Robert Minnitt (1889-1974) was born in Preston and graduated from the University of Liverpool Medical School 1915. He became a GP and honorary anaesthetist to the Liverpool Royal Infirmary and the Northern and Maternity hospitals. Minnitt sought a form of pain relief that could be used by midwives at home or in hospital without the need for medical supervision
He attended a meeting of the RSM in 1933 on the use of N2O and O2. He felt that a N2O and air apparatus would be easier. Along with Charles King, he made the first “on demand” N2O and air machine that became the forerunner of entonox machines of today. The first use of his apparatus took place on October 16th 1933 at the Liverpool Maternity hospital and was hailed in the press.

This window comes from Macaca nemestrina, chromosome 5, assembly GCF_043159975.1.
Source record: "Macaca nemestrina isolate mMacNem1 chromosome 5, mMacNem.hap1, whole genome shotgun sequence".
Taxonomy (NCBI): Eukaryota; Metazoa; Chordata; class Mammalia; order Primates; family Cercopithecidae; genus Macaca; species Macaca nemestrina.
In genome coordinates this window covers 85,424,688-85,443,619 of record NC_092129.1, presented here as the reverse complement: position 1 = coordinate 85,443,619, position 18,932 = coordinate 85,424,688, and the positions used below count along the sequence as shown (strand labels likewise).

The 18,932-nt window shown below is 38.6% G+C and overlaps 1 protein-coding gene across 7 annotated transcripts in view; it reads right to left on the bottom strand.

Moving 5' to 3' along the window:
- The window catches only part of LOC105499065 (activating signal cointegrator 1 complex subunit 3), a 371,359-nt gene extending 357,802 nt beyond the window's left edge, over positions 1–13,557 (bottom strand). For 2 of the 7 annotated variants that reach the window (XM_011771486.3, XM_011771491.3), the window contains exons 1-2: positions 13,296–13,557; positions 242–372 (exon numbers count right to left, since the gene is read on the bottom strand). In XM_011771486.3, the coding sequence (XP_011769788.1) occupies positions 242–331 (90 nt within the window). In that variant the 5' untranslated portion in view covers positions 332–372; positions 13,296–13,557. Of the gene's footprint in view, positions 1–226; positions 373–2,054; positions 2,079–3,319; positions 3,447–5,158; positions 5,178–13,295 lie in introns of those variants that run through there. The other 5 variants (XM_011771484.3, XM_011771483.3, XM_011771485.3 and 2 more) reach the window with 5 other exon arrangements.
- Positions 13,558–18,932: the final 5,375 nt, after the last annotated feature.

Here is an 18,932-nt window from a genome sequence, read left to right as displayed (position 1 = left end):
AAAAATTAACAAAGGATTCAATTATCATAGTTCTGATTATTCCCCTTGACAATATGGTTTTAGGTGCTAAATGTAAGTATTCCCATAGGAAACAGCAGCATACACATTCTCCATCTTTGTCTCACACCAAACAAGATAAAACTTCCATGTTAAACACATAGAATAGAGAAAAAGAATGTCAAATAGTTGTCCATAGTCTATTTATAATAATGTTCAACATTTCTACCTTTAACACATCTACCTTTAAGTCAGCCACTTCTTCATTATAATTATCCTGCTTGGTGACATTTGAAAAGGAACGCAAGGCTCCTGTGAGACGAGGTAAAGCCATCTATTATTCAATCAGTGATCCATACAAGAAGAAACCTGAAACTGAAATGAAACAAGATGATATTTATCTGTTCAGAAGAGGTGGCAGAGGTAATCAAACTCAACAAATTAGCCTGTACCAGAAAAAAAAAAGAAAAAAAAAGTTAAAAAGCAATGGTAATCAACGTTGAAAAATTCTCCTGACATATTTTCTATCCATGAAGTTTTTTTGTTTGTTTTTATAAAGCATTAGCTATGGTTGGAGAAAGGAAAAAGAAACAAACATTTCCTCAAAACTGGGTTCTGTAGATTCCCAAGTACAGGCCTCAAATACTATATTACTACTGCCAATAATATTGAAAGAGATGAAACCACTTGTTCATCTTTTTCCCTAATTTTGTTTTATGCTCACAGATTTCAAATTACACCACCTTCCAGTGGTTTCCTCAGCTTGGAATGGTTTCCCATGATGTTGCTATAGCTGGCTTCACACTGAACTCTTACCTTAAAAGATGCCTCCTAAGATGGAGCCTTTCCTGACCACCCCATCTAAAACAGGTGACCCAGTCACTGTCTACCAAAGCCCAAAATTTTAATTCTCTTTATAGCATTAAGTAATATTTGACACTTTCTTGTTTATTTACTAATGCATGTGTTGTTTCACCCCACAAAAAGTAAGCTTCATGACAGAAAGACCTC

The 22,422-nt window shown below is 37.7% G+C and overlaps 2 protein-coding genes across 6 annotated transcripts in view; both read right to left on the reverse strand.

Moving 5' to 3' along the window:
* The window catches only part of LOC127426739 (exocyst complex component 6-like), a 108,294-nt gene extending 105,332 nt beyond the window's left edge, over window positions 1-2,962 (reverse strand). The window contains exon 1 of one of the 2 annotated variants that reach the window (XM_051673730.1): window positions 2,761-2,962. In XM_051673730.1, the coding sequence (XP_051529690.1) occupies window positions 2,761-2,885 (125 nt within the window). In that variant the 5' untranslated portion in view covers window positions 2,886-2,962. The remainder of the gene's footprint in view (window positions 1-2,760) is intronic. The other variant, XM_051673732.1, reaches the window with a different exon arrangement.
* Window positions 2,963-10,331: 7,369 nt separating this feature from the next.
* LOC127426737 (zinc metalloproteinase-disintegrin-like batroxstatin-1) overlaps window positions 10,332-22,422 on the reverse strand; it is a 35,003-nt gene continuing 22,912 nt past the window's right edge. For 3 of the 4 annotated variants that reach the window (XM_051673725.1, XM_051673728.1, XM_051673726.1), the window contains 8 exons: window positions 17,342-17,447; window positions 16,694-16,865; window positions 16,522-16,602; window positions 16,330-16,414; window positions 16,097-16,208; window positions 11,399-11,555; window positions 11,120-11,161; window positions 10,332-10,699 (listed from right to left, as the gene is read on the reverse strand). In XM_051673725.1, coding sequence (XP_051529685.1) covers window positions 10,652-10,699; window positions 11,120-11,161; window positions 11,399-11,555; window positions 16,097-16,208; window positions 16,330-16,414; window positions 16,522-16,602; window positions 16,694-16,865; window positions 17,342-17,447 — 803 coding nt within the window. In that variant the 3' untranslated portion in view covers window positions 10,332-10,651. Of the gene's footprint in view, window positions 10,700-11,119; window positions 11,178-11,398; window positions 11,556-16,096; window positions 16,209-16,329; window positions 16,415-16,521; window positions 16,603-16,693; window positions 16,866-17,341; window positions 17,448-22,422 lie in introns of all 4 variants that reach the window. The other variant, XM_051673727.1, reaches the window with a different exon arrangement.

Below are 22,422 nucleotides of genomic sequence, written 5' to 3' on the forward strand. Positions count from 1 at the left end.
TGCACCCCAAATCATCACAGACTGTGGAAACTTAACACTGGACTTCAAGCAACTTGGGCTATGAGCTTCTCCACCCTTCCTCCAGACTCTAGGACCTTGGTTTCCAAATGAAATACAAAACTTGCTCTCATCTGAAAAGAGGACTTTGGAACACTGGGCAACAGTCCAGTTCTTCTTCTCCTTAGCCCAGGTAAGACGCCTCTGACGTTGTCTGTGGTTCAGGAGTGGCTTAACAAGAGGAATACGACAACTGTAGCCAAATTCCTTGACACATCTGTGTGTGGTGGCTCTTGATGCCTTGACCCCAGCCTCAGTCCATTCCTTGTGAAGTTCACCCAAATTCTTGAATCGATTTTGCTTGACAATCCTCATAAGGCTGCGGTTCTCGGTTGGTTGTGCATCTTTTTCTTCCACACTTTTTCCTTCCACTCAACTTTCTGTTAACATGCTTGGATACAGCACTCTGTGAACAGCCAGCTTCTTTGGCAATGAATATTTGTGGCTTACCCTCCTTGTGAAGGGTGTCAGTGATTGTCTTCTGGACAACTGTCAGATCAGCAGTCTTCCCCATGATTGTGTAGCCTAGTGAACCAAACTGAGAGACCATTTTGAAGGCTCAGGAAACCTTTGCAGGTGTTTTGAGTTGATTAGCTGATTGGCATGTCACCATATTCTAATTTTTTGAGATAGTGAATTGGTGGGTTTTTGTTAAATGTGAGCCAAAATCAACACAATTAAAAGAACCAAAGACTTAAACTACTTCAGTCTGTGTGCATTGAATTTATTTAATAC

He was a great teacher and always advocated safe and scientific based principles. He became the first lecturer in anaesthesia at the University of Liverpool and his efforts helped create the first university dept in Liverpool.
In 1944 with John Gillies of Edinburgh, he published a widely used “Textbook of Anaesthesia”.
H was given multiple accolades including the Hickman medal in 1950, honorary membership of the RCOG and RSM and President of the LSA 1951-53.